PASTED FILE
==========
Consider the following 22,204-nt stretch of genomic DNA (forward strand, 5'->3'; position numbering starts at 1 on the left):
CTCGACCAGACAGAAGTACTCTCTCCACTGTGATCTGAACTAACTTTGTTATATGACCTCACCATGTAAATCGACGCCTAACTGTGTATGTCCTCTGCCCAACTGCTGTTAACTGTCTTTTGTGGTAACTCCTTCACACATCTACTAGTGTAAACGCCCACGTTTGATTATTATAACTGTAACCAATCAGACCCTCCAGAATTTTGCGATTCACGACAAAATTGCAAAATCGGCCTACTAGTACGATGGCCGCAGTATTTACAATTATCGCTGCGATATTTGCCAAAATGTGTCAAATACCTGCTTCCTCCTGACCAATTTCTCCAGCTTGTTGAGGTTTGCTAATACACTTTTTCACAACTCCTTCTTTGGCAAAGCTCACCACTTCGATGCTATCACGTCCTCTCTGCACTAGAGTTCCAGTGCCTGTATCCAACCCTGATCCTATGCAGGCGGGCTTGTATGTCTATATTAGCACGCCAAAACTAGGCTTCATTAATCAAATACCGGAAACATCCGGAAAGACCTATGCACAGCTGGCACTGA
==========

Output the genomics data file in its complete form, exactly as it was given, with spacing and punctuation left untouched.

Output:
Consider the following 22,204-nt stretch of genomic DNA (forward strand, 5'->3'; position numbering starts at 1 on the left):
CTCGACCAGACAGAAGTACTCTCTCCACTGTGATCTGAACTAACTTTGTTATATGACCTCACCATGTAAATCGACGCCTAACTGTGTATGTCCTCTGCCCAACTGCTGTTAACTGTCTTTTGTGGTAACTCCTTCACACATCTACTAGTGTAAACGCCCACGTTTGATTATTATAACTGTAACCAATCAGACCCTCCAGAATTTTGCGATTCACGACAAAATTGCAAAATCGGCCTACTAGTACGATGGCCGCAGTATTTACAATTATCGCTGCGATATTTGCCAAAATGTGTCAAATACCTGCTTCCTCCTGACCAATTTCTCCAGCTTGTTGAGGTTTGCTAATACACTTTTTCACAACTCCTTCTTTGGCAAAGCTCACCACTTCGATGCTATCACGTCCTCTCTGCACTAGAGTTCCAGTGCCTGTATCCAACCCTGATCCTATGCAGGCGGGCTTGTATGTCTATATTAGCACGCCAAAACTAGGCTTCATTAATCAAATACCGGAAACATCCGGAAAGACCTATGCACAGCTGGCACTGA